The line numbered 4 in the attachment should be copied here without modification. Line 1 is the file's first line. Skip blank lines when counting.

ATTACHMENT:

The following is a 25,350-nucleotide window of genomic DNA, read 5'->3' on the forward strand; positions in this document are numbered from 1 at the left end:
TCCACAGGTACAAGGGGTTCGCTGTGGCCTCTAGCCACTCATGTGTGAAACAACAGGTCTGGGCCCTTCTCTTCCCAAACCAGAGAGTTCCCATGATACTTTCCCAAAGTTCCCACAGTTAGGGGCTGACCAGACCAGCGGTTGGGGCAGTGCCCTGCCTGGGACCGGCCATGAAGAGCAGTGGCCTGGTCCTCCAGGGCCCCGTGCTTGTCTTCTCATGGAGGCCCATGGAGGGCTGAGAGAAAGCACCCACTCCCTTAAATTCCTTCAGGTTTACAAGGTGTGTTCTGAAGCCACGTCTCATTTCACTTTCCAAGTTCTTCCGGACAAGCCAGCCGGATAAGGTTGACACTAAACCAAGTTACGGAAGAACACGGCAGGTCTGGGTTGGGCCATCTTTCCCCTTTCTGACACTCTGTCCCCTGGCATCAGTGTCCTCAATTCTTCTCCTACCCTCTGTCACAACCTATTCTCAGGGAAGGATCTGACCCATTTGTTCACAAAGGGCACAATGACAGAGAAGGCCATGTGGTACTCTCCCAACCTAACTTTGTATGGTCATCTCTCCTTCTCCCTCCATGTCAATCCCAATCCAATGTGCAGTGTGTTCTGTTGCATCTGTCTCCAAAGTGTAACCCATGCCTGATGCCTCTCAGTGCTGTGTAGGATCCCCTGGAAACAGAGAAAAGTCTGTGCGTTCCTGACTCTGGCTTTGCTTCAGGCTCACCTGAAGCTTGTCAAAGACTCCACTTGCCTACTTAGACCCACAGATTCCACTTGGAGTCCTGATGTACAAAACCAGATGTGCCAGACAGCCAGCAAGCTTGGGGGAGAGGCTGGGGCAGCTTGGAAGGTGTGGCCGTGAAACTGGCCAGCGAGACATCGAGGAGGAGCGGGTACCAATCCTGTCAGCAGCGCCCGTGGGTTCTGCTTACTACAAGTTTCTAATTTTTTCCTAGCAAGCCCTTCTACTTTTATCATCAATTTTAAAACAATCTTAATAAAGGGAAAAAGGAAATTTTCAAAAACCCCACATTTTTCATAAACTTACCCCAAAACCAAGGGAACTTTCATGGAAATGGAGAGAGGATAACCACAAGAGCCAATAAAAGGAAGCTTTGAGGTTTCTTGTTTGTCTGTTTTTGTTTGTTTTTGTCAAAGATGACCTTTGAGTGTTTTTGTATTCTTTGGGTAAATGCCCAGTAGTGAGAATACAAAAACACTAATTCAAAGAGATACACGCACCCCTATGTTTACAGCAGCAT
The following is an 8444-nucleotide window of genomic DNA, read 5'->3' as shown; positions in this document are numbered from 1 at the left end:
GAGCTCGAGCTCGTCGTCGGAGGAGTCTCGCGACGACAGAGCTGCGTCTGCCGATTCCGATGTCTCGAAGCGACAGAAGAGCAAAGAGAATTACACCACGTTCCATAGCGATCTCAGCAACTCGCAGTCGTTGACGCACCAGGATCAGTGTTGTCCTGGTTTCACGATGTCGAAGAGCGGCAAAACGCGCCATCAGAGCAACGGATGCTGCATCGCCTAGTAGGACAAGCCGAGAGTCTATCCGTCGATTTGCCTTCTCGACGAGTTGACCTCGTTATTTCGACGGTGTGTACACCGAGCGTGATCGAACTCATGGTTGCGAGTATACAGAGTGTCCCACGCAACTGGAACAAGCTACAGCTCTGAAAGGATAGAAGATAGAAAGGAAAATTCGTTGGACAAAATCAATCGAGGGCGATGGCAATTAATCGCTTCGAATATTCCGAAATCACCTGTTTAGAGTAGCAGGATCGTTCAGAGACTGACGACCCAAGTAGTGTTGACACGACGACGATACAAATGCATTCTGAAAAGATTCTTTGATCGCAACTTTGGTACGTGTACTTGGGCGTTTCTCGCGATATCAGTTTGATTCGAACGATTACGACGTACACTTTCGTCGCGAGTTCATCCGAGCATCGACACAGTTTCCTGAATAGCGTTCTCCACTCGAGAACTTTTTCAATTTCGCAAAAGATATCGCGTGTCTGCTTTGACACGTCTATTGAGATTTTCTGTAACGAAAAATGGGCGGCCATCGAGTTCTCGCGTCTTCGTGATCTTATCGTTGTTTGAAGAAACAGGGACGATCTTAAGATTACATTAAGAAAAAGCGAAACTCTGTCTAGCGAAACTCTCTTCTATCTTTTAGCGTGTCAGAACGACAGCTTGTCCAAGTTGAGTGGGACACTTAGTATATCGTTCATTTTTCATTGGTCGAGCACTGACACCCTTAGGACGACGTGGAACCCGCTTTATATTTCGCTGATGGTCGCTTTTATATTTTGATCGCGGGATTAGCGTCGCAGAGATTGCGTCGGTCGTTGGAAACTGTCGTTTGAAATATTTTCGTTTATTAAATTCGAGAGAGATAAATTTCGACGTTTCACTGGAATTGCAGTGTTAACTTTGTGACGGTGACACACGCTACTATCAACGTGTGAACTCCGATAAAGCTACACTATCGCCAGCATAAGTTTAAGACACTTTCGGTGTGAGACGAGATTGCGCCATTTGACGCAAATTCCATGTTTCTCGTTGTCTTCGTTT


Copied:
GAGCTCGAGCTCGTCGTCGGAGGAGTCTCGCGACGACAGAGCTGCGTCTGCCGATTCCGATGTCTCGAAGCGACAGAAGAGCAAAGAGAATTACACCACGTTCCATAGCGATCTCAGCAACTCGCAGTCGTTGACGCACCAGGATCAGTGTTGTCCTGGTTTCACGATGTCGAAGAGCGGCAAAACGCGCCATCAGAGCAACGGATGCTGCATCGCCTAGTAGGACAAGCCGAGAGTCTATCCGTCGATTTGCCTTCTCGACGAGTTGACCTCGTTATTTCGACGGTGTGTACACCGAGCGTGATCGAACTCATGGTTGCGAGTATACAGAGTGTCCCACGCAACTGGAACAAGCTACAGCTCTGAAAGGATAGAAGATAGAAAGGAAAATTCGTTGGACAAAATCAATCGAGGGCGATGGCAATTAATCGCTTCGAATATTCCGAAATCACCTGTTTAGAGTAGCAGGATCGTTCAGAGACTGACGACCCAAGTAGTGTTGACACGACGACGATACAAATGCATTCTGAAAAGATTCTTTGATCGCAACTTTGGTACGTGTACTTGGGCGTTTCTCGCGATATCAGTTTGATTCGAACGATTACGACGTACACTTTCGTCGCGAGTTCATCCGAGCATCGACACAGTTTCCTGAATAGCGTTCTCCACTCGAGAACTTTTTCAATTTCGCAAAAGATATCGCGTGTCTGCTTTGACACGTCTATTGAGATTTTCTGTAACGAAAAATGGGCGGCCATCGAGTTCTCGCGTCTTCGTGATCTTATCGTTGTTTGAAGAAACAGGGACGATCTTAAGATTACATTAAGAAAAAGCGAAACTCTGTCTAGCGAAACTCTCTTCTATCTTTTAGCGTGTCAGAACGACAGCTTGTCCAAGTTGAGTGGGACACTTAGTATATCGTTCATTTTTCATTGGTCGAGCACTGACACCCTTAGGACGACGTGGAACCCGCTTTATATTTCGCTGATGGTCGCTTTTATATTTTGATCGCGGGATTAGCGTCGCAGAGATTGCGTCGGTCGTTGGAAACTGTCGTTTGAAATATTTTCGTTTATTAAATTCGAGAGAGATAAATTTCGACGTTTCACTGGAATTGCAGTGTTAACTTTGTGACGGTGACACACGCTACTATCAACGTGTGAACTCCGATAAAGCTACACTATCGCCAGCATAAGTTTAAGACACTTTCGGTGTGAGACGAGATTGCGCCATTTGACGCAAATTCCATGTTTCTCGTTGTCTTCGTTT